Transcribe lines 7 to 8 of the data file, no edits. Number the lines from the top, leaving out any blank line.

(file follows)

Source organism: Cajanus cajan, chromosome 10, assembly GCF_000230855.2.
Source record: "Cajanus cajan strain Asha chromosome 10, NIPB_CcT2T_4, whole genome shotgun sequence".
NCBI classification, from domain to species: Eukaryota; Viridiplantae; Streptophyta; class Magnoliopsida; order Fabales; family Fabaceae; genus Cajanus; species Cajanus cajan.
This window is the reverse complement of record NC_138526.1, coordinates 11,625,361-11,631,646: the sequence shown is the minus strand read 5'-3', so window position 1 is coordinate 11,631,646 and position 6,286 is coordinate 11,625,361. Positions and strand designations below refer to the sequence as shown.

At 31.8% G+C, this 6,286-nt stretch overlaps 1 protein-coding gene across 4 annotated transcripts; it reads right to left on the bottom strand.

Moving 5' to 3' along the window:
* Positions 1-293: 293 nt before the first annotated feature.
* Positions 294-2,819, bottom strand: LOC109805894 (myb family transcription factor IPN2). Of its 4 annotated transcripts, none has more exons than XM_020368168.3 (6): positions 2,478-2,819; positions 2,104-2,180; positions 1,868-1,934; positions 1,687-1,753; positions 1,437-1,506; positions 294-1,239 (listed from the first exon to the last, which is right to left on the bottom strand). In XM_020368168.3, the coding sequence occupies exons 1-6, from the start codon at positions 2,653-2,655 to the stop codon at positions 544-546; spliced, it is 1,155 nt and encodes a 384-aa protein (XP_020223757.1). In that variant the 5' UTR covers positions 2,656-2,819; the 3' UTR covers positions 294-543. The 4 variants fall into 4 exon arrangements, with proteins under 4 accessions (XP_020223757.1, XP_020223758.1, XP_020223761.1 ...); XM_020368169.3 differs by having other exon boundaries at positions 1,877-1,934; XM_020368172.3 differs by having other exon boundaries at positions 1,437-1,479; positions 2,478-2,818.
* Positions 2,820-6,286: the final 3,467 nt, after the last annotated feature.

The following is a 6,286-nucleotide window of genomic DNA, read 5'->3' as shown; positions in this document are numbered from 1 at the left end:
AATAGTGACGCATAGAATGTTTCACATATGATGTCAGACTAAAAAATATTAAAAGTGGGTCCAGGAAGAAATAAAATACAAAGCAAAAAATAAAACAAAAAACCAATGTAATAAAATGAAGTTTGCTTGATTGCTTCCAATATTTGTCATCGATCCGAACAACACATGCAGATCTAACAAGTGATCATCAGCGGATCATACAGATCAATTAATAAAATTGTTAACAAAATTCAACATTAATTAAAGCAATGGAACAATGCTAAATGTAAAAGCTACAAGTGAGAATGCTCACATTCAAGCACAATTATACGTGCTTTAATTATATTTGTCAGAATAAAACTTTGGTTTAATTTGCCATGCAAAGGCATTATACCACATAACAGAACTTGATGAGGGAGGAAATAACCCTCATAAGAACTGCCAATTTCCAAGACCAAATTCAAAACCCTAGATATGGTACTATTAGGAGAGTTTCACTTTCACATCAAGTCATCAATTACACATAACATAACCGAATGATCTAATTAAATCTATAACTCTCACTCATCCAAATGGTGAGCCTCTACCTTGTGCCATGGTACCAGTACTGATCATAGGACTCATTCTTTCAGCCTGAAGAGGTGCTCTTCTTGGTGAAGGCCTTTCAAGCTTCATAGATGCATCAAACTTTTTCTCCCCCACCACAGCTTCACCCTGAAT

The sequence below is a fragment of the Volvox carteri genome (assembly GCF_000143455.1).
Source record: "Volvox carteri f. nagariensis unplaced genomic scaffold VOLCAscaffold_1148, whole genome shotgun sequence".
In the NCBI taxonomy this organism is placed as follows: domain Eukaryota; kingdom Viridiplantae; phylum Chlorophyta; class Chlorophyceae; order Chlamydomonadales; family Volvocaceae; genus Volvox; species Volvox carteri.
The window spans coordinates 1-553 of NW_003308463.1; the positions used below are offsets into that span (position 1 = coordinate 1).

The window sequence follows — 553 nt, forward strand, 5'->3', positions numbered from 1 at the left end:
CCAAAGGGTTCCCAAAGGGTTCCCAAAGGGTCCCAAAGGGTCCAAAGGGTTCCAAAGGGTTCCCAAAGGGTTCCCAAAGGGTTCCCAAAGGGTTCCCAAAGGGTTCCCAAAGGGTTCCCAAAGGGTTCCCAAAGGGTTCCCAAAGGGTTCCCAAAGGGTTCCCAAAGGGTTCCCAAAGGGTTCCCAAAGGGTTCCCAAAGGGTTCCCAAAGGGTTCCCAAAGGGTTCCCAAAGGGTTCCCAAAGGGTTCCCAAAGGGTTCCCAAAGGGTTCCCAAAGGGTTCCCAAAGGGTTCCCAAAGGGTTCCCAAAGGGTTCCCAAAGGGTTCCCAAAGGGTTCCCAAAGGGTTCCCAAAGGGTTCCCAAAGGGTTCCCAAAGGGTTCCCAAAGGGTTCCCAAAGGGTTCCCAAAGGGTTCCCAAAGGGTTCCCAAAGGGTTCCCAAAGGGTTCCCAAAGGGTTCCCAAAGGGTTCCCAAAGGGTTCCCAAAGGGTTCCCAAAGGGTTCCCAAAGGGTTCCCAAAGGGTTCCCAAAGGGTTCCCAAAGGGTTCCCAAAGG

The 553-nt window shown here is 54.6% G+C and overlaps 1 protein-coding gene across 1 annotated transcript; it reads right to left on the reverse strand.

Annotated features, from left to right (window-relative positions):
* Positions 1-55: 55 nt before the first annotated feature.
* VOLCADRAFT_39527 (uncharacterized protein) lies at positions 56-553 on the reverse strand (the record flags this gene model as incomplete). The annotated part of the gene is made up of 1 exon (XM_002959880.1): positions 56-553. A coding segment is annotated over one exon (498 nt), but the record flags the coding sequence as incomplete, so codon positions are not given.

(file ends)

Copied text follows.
* Positions 1-293: 293 nt before the first annotated feature.
* Positions 294-2,819, bottom strand: LOC109805894 (myb family transcription factor IPN2). Of its 4 annotated transcripts, none has more exons than XM_020368168.3 (6): positions 2,478-2,819; positions 2,104-2,180; positions 1,868-1,934; positions 1,687-1,753; positions 1,437-1,506; positions 294-1,239 (listed from the first exon to the last, which is right to left on the bottom strand). In XM_020368168.3, the coding sequence occupies exons 1-6, from the start codon at positions 2,653-2,655 to the stop codon at positions 544-546; spliced, it is 1,155 nt and encodes a 384-aa protein (XP_020223757.1). In that variant the 5' UTR covers positions 2,656-2,819; the 3' UTR covers positions 294-543. The 4 variants fall into 4 exon arrangements, with proteins under 4 accessions (XP_020223757.1, XP_020223758.1, XP_020223761.1 ...); XM_020368169.3 differs by having other exon boundaries at positions 1,877-1,934; XM_020368172.3 differs by having other exon boundaries at positions 1,437-1,479; positions 2,478-2,818.